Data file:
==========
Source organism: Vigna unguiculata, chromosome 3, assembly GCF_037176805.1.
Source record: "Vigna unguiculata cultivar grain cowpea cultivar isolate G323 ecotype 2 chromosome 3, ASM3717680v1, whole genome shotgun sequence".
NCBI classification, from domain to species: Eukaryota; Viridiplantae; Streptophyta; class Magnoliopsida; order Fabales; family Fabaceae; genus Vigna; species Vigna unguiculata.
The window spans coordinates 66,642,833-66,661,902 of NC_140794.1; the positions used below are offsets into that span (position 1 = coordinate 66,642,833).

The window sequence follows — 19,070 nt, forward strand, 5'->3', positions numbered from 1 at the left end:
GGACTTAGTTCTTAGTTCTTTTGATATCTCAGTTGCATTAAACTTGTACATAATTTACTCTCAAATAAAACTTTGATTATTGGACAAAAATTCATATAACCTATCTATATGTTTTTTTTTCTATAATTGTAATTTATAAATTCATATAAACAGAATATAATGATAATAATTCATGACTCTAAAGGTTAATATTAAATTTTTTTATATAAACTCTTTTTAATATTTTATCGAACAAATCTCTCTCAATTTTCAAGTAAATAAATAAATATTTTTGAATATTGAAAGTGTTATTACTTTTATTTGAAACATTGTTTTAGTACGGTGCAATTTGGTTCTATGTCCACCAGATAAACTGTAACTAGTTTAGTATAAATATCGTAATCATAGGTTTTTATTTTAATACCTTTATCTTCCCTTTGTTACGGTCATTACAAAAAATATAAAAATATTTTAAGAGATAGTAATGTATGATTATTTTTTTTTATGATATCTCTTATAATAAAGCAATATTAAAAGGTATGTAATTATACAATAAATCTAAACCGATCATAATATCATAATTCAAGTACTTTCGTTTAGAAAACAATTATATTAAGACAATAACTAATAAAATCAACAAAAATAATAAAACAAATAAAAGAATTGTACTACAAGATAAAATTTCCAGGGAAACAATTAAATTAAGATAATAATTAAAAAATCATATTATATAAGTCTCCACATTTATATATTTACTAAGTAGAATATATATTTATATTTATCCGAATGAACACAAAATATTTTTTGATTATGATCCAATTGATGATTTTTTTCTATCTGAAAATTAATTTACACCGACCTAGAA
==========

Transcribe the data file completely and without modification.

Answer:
Source organism: Vigna unguiculata, chromosome 3, assembly GCF_037176805.1.
Source record: "Vigna unguiculata cultivar grain cowpea cultivar isolate G323 ecotype 2 chromosome 3, ASM3717680v1, whole genome shotgun sequence".
NCBI classification, from domain to species: Eukaryota; Viridiplantae; Streptophyta; class Magnoliopsida; order Fabales; family Fabaceae; genus Vigna; species Vigna unguiculata.
The window spans coordinates 66,642,833-66,661,902 of NC_140794.1; the positions used below are offsets into that span (position 1 = coordinate 66,642,833).

The window sequence follows — 19,070 nt, forward strand, 5'->3', positions numbered from 1 at the left end:
GGACTTAGTTCTTAGTTCTTTTGATATCTCAGTTGCATTAAACTTGTACATAATTTACTCTCAAATAAAACTTTGATTATTGGACAAAAATTCATATAACCTATCTATATGTTTTTTTTTCTATAATTGTAATTTATAAATTCATATAAACAGAATATAATGATAATAATTCATGACTCTAAAGGTTAATATTAAATTTTTTTATATAAACTCTTTTTAATATTTTATCGAACAAATCTCTCTCAATTTTCAAGTAAATAAATAAATATTTTTGAATATTGAAAGTGTTATTACTTTTATTTGAAACATTGTTTTAGTACGGTGCAATTTGGTTCTATGTCCACCAGATAAACTGTAACTAGTTTAGTATAAATATCGTAATCATAGGTTTTTATTTTAATACCTTTATCTTCCCTTTGTTACGGTCATTACAAAAAATATAAAAATATTTTAAGAGATAGTAATGTATGATTATTTTTTTTTATGATATCTCTTATAATAAAGCAATATTAAAAGGTATGTAATTATACAATAAATCTAAACCGATCATAATATCATAATTCAAGTACTTTCGTTTAGAAAACAATTATATTAAGACAATAACTAATAAAATCAACAAAAATAATAAAACAAATAAAAGAATTGTACTACAAGATAAAATTTCCAGGGAAACAATTAAATTAAGATAATAATTAAAAAATCATATTATATAAGTCTCCACATTTATATATTTACTAAGTAGAATATATATTTATATTTATCCGAATGAACACAAAATATTTTTTGATTATGATCCAATTGATGATTTTTTTCTATCTGAAAATTAATTTACACCGACCTAGAA